Tendulkar was not playing against any ordinary side, but was facing South Africa.
Sydney: Batting legend Sachin Tendulkar, who is again in the headlines for scoring the first ODI double hundred, has been described as one of the most complete batsman of modern times, according to noted columnist Peter Roebuck.
Roebuck points out that Tendulkar continues to go from strength to strength and his dazzling double century in Gwalior reinforced his reputation as the finest batsman to appear in the past 60 years.
"After two decades of intense scrutiny and hard campaigns, he was fresh enough to bat an entire innings and collar all sorts of bowling. He has been sustained by a simple love of the game and, especially, batting. As Andre Agassi has confirmed, it's not as easy as it sounds. A lot can be lost once sport becomes a job," Roebuck writes in his column.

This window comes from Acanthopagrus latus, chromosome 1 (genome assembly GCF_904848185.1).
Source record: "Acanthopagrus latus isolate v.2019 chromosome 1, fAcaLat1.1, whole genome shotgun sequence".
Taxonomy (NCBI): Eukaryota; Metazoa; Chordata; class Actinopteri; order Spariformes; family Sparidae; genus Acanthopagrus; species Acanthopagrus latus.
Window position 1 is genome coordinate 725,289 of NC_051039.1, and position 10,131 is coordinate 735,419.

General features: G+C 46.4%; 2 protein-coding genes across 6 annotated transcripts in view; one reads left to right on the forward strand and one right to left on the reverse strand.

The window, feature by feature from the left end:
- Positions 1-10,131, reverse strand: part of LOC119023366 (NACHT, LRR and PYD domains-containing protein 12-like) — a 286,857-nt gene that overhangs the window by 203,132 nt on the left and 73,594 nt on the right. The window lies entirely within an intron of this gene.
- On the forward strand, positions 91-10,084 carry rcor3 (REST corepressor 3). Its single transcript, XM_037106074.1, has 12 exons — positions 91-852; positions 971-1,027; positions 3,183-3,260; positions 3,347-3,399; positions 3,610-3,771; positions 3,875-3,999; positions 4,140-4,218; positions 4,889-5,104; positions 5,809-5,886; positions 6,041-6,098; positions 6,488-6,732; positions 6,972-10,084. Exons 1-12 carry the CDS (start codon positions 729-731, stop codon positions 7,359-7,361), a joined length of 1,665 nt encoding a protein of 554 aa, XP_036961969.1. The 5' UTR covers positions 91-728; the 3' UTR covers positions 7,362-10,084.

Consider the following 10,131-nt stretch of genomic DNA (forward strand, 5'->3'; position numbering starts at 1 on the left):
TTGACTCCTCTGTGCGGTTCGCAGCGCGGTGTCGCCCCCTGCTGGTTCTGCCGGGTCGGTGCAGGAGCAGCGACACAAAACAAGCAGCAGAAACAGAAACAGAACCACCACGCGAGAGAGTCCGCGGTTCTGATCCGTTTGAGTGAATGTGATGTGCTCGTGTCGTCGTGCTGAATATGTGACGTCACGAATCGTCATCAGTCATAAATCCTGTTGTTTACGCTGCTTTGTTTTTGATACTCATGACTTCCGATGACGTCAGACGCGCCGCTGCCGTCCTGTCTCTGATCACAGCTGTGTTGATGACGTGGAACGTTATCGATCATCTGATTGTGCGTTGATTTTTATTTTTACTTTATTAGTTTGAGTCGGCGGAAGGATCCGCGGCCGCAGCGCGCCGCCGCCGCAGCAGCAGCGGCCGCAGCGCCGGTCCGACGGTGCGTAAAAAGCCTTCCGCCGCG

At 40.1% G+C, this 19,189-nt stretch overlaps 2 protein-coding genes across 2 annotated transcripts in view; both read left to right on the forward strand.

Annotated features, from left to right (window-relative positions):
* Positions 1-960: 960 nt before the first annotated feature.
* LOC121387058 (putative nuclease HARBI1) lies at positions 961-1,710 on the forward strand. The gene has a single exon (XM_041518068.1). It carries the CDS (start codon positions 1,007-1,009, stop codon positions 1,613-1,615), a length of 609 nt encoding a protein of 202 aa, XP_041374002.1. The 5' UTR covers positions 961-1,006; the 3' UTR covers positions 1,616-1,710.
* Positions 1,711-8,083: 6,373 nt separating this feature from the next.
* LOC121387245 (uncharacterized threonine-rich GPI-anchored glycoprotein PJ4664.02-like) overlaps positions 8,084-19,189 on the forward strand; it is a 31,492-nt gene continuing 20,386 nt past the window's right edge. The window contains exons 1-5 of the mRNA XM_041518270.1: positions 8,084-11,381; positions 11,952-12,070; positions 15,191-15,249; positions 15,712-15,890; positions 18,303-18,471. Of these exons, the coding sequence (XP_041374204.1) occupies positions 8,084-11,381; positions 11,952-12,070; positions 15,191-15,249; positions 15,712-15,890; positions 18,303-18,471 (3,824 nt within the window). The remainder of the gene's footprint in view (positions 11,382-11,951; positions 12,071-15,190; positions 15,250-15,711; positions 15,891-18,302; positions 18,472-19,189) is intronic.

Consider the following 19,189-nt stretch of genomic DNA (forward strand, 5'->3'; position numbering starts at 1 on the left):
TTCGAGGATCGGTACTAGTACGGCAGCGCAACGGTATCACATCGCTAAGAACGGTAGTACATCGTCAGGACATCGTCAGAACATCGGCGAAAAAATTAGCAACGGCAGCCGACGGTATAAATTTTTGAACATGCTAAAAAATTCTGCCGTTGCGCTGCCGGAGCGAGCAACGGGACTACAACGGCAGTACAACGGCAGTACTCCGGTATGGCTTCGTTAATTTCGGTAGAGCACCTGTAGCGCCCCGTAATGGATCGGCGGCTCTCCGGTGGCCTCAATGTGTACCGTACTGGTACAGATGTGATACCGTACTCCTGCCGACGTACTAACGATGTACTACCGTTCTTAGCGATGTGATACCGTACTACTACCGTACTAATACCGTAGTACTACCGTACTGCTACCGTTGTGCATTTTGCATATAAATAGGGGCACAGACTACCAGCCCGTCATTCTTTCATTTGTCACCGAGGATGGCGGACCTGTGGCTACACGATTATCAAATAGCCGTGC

Tendulkar was not playing against any ordinary side, but was facing the might of South Africa, the Sydney Morning Herald quoted him as saying.
"Tendulkar conquered South Africa not with brute force but with the purity of style that has been his hallmark since first he arrived as a child at Shivaji Park, a young boy seeking opportunity and competition. His ability to combine classical and virtuoso has been unique," he writes.
"No batsman has been as rewarding to watch in the past decades, and none has been superior. Among past masters, Viv Richards and Sunil Gavaskar stand out. Gavaskar ruled with meticulous technique. Richards dictated with relish," Roebuck writes.
"Among the moderns, Ricky Ponting, Jacques Kallis and Brian Lara stand apart. Ponting's greatness is an established fact. Lara has been the genius of the age. Tendulkar is not flawless. Of all modern batsmen, though, he has been the most complete," he adds.